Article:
Validation Notice Attached to Foreclosure Action Results in FDCPA Class Action

January 24, 2014

 

The Fair Debt Collection Practices Act (FDCPA) mandates that as part of noticing a debt, a debt collector must send the consumer a written notice containing — along with other information – “the name of the creditor to whom the debt is owed.” This requirement is sometimes referred to as the “Debt Validation Notice.” In addition, the Act prohibits a “debt collector” from using “any false, deceptive, or misleading representation or means in connection with the collection of any debt.”

Surprisingly, many well established law firms have a fundamental misunderstanding of the application of this statutory requirement. A random survey of foreclosure actions filed throughout the State of Florida would reveal that a 1692(g) Validation Notice is routinely attached to mortgage foreclosure complaints. However, a “pleading,” such as a complaint in a lawsuit, can never be an “initial communication” that triggers the notice requirement under 1692(g). Moreover, sending such a notice can be deceptive and misleading to the “least sophisticated consumer.”

A recent case filed in United States District Court in Orlando, Florida, alleges that Shapiro, Fishman & Gache, LLP, acting as counsel for PHH Mortgage Corporation, filed a complaint in Seminole County, Florida, to foreclose on Linda Karp’s mortgage and to enforce a promissory note. Attached to the state court complaint and summons was a document entitled “Notice Required by the FDCPA, 15 U.S.C. Section 1692g.” The Notice was presumably served to inform Linda Karp of her rights concerning validation of the debt and provide her with 30 days to request validation of the debt. The summons issued by the court along with the foreclosure complaint informed Karp that she had 20 days to file a response with the court. Karp sued Shapiro, Fishman & Gache, LLP under the FDCPA alleging that the firm violated the Act because the Notice attached to the state court Complaint was deceptive and misleading to the “least sophisticated consumer.” The lawsuit alleges that the “least sophisticated consumer” could be deceived or confused when the summons sets out a 20-day deadline to respond to the lawsuit and the attached notice provides for a 30-day deadline to request validation of the debt. Karp further alleged that hundreds of other consumers received the identical notice in connection with their mortgage foreclosure lawsuit.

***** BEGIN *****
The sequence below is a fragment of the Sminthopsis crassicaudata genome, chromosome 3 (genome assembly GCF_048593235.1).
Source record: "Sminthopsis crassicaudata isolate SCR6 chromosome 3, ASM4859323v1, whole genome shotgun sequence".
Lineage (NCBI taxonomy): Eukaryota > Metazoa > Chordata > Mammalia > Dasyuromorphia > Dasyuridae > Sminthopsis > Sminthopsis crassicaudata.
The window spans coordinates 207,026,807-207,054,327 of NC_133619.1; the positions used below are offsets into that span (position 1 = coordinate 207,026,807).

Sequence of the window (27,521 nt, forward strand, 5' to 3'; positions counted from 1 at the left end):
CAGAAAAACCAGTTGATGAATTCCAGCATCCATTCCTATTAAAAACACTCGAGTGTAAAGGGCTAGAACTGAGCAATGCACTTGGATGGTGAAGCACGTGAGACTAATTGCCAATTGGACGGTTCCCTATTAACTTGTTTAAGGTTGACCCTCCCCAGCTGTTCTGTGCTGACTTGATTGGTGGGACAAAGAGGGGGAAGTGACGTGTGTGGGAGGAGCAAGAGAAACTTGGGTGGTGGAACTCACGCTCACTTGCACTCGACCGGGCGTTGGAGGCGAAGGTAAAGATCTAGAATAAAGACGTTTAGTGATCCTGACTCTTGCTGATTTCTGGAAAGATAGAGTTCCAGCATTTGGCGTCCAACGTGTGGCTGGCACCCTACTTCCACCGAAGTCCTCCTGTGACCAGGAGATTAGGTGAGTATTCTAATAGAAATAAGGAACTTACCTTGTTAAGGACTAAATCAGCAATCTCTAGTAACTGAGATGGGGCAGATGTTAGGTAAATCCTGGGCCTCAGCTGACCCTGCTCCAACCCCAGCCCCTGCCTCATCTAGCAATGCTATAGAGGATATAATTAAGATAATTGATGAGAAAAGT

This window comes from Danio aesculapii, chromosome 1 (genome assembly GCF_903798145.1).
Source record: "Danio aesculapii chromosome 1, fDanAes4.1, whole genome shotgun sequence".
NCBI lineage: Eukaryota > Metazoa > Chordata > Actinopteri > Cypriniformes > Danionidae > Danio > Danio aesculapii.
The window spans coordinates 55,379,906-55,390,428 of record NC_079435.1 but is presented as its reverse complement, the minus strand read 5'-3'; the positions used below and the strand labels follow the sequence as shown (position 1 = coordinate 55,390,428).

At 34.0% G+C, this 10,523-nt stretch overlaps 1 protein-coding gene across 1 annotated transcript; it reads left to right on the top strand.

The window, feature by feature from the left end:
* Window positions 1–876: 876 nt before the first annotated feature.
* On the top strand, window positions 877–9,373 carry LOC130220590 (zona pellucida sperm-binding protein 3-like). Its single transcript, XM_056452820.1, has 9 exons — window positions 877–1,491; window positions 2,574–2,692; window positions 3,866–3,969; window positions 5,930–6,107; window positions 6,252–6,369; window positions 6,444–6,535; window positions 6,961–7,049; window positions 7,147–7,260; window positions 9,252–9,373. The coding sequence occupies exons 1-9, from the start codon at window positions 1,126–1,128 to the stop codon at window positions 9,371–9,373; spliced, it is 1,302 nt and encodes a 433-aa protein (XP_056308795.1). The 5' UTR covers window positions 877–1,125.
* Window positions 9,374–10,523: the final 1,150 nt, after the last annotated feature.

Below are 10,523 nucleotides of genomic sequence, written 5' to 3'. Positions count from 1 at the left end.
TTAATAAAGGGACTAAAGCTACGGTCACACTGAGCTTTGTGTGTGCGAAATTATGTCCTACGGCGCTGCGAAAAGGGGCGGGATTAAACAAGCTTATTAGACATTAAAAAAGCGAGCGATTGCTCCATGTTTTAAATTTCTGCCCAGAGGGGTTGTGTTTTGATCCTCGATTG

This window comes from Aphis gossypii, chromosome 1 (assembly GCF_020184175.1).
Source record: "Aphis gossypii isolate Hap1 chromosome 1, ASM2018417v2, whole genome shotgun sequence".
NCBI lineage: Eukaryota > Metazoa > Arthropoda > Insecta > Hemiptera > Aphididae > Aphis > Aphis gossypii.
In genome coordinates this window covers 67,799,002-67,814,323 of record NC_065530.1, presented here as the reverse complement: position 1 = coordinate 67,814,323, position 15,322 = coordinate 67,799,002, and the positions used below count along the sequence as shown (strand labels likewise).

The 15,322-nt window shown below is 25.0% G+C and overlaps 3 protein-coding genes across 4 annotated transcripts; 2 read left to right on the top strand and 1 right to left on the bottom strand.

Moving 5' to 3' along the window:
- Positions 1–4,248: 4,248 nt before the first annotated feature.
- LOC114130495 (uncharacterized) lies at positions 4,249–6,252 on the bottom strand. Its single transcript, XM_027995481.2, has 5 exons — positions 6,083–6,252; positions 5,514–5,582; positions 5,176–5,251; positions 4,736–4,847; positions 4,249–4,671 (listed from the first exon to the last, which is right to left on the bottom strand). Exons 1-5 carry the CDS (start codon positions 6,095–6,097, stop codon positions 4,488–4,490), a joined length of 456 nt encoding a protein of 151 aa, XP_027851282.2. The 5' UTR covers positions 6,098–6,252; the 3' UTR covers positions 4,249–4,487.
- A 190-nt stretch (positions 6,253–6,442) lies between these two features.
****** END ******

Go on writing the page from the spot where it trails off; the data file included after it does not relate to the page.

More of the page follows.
Karp v. Shapiro, Fishman & Gache, LLP, Case Number: 6-14-Civ-Orl-000046-28TB


“Least sophisticated consumer” standard under the FDCPA

December 27, 2013

The Eleventh Circuit and the majority of federal circuit courts have adopted the “least-sophisticated consumer” standard in analyzing claims brought under the Fair Debt Collection Practices Act (FDCPA).   The least-sophisticated consumer standard is consistent with FDCPA’s goal of expanding the consumer protections originally provided by the Federal Trade Commission Act.   The purpose of the least-sophisticated-consumer standard, here as in other areas of consumer law, is to ensure that the FDCPA protects the gullible as well as the shrewd.   No requirement of proof of actual deception of the consumer is necessary. 

Courts apply this objective standard in order to implement the FDCPA’s dual purpose: to protect consumers against deceptive debt collection practices and to protect debt collectors from unreasonable constructions of their communications to consumer.    The least sophisticated consumer will be presumed to possess a rudimentary amount of information about the world and a willingness to read a collection notice with some care.    However the test also has an objective component in that while protecting naive consumers, the standard also prevents liability for bizarre or idiosyncratic interpretations of collection communications by preserving a quotient of reasonableness.  


Validation Notice Attached to Complaint Results in FDCPA Lawsuit

December 25, 2013

An attempted validation notice pursuant to 15 U.S.C. §1692(g) attached to a Complaint in a lawsuit may be considered as deceptive and misleading to the “least sophisticated consumer” under the Fair Debt Collection Practices Act. In Battle v. Gladstone Law Group, P.A., law firm, acting as counsel for Bank of America, N.A., filed a complaint in Florida State Court to foreclose on Gina Battle’s mortgage and to enforce a promissory note. Attached to the State Court complaint and summons was a document entitled “Notice Required by the Fair Debt Collection Practices Act, 15 U.S.C. Section 1692g.” The Notice was presumably served to inform Gina Battle of her rights concerning validation of the debt and provide her with 30 days to request validation of the debt. The summons issued by the State Court along with the State Court complaint informed Battle that she had 20 days to file a response with the court. Battle sued the law firm, Gladstone Law Group, and attorney Ron Gladstone, under the Fair Debt Collection Practices Act alleging that they violated the FDCPA because the Notice attached to the state court Complaint was deceptive and misleading to the “least sophisticated consumer.” The federal lawsuit was converted into a Class Action alleging that that the class was so large that joinder of all members of the Class was impractical and that the class was in excess of 100. The District Judge ruled that an FDCPA notice incorporated into a mortgage foreclosure summons and complaint, such as the one used by the Gladstone Law Group, does not necessarily effectively convey notice of the rights to the “least sophisticated consumer.” The Court went on to say that the “least sophisticated consumer” could be deceived or confused when the summons sets out a 20-day deadline to respond to the lawsuit and the attached notice provides for a 30-day deadline to request validation of the debt.

Battle v. Gladstone Law Group, P.A., Case Number: 12-14458-Civ-Martinez-Lynch.


Florida Court Reverses Mortgage Foreclosure Judgment

December 16, 2013

Deborah E. Focht appealed the trial court’s entry of a final summary judgment of foreclosure in favor of Wells Fargo Bank, N.A. The Florida Second District Court of Appeal reversed the final judgment of foreclosure because there was a genuine issue of material fact regarding Wells Fargo’s standing to enforce the note and mortgage.